Most UK employers have hybrid workers…and they wish they didn’t

New research about remote and flexible forms of work in the UK is shedding light on a troubling new trend: while most employers have hybrid employees who work remotely at least a few times per week or per month, the majority of them are trying to get that to stop. 

Towergate, an insurance brokerage and risk management advisor based in London, surveyed 500 HR professionals in January 2024. They found that nearly every single one of the companies represented admitted to trying different tactics to get employees back in office – despite the overwhelming preference most UK workers have for remote, hybrid and flexible work.


The remote work ‘preference gap’ remains strong

UK remote work

There continues to be a strain between the number of employees who want remote work and those who get it.

The disparity between the large number of employees who want to work from home and the much smaller percentage of employees who are actually allowed to do so has been dubbed “the preference gap” by global IT software firm Ivanti.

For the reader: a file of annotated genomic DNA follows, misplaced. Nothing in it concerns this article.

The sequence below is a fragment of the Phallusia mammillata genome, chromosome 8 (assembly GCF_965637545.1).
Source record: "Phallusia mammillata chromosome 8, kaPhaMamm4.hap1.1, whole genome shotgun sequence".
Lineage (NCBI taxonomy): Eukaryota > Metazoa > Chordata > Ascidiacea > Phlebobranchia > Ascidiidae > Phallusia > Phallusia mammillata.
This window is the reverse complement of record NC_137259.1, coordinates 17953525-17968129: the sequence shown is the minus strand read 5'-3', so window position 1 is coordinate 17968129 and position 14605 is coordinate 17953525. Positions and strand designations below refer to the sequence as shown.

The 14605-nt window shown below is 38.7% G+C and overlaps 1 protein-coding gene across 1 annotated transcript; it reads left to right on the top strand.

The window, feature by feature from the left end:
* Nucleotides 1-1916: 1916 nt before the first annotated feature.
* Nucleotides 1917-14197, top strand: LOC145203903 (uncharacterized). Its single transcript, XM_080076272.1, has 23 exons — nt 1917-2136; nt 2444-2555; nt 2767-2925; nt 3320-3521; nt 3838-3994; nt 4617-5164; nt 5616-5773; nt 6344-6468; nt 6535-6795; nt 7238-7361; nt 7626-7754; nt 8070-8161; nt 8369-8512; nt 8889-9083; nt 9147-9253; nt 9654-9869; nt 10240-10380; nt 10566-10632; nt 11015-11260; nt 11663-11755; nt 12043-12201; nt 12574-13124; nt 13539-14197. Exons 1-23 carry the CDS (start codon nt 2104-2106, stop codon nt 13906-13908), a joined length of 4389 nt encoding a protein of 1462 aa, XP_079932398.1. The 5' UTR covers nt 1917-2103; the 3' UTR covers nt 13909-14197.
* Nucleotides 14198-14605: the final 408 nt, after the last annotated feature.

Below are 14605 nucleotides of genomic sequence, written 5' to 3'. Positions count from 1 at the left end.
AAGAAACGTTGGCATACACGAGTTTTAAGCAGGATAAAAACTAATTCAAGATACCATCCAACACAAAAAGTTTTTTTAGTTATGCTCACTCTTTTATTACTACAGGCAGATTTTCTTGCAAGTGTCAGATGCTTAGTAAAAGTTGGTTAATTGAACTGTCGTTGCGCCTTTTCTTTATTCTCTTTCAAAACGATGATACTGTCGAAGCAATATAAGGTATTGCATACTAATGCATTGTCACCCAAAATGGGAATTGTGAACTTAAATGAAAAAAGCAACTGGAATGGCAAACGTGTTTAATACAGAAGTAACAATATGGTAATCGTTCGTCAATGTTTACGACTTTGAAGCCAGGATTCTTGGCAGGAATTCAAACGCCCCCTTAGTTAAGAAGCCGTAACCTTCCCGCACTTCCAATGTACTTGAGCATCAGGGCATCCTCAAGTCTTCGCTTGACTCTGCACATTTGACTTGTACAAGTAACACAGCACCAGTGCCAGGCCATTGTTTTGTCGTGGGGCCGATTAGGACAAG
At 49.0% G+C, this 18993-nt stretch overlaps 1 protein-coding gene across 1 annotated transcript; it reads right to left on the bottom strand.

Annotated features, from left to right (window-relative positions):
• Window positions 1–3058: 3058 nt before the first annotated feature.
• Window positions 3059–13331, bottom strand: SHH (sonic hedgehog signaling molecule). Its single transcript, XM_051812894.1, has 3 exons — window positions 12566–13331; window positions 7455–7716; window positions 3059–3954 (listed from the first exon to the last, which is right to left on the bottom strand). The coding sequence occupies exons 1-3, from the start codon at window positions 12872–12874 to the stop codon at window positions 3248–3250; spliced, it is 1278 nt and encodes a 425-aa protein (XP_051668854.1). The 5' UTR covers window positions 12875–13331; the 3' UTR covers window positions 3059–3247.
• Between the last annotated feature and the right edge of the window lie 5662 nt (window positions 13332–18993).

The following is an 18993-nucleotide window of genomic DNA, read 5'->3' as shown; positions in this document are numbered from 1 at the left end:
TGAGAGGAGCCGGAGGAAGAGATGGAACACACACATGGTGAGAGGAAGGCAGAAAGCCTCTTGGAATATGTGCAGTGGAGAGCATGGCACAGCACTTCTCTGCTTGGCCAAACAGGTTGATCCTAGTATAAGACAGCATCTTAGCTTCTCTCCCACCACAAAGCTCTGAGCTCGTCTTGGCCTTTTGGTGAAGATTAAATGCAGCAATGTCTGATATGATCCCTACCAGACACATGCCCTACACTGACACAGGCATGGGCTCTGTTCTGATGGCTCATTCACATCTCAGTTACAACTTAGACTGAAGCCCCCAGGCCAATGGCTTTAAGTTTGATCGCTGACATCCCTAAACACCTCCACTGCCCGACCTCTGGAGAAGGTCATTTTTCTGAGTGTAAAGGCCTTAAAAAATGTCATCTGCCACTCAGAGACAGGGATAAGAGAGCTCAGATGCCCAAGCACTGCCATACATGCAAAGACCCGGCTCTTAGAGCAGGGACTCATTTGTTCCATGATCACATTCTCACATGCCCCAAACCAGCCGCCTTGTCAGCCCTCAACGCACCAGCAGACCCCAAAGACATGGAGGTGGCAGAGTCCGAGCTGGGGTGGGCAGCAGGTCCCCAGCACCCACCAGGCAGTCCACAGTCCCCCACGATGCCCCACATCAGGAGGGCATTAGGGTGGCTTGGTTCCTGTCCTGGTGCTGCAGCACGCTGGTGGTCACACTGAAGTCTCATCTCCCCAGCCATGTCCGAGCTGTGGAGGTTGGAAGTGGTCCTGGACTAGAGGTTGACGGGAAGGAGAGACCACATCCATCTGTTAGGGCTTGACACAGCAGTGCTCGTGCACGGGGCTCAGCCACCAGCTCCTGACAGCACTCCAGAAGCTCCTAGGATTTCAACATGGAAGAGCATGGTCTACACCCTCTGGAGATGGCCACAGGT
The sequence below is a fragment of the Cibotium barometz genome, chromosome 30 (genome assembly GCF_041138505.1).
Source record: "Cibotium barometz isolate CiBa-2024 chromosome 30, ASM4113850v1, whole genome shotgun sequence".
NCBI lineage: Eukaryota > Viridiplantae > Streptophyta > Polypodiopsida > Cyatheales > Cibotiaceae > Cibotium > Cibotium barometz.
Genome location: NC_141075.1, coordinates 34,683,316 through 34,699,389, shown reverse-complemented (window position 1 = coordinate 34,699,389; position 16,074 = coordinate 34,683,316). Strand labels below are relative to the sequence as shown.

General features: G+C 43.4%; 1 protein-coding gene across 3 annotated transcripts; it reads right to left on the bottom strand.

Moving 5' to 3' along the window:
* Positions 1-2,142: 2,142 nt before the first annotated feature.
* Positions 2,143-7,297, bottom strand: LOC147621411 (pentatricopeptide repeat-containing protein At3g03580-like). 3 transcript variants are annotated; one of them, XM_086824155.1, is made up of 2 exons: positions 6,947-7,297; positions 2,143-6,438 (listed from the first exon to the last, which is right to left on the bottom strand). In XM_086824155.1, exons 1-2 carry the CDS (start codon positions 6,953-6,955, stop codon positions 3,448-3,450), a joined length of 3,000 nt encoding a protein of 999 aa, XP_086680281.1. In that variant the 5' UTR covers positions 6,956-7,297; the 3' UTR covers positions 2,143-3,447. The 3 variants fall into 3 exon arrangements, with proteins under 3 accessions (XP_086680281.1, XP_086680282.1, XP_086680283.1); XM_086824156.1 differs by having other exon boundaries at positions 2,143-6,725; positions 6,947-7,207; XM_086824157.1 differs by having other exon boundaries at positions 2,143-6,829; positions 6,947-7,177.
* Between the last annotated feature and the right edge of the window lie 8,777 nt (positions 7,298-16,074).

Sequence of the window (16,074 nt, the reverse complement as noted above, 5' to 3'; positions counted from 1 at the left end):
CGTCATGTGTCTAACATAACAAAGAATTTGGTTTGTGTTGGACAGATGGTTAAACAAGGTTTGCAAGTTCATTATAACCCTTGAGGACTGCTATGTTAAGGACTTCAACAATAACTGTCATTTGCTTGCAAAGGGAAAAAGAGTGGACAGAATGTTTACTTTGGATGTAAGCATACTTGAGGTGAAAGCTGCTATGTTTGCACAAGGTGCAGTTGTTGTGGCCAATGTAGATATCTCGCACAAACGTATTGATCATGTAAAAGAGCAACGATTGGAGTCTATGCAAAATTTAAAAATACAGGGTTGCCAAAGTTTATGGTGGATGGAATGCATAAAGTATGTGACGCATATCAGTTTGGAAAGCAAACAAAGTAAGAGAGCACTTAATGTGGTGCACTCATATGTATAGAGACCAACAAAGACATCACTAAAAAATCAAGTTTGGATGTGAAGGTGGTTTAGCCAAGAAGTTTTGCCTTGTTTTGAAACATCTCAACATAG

Towergate’s research sheds some vital insight that demonstrates just how easily this gap can be created and maintained.

They found that of the 500 respondents, 91% have employees who are working in a hybrid model. Of that 91%, a staggering 98% said they have introduced measures to “persuade” staff to return to working in-office full-time. 

Some employers didn’t stop at “encouragement,” though, as 37% of employers with hybrid employees said they outright made some office days mandatory.


More calls for balance between remote workers and their employers

UK remote work

Several business leaders are urging a balanced approach to remote and hybrid work in the UK. (Photo by Craig Adderley on Pexels)

In its research into the matter, Ivanti urged businesses to close the preference gap if they want to foster workplace loyalty, employee satisfaction and job retention. 

Now, Towergate is likewise encouraging UK employers to be more adaptable

They found that 30% of employees work from home at least three days per week, and that employees in the peak of their working years — ages 31 to 40 — are the most likely to want to work from home. 

Debra Clark, Towergate Head of Wellbeing for Health & Protection, urged employers to consider the health and wellbeing of their employees in their remote work or hybrid work approach. 

“The important thing is ensuring that the employer is still able to engage with their employees, regardless of the work setting,” she said. “Employee benefits and support will need to remain flexible and adaptable to both scenarios.”

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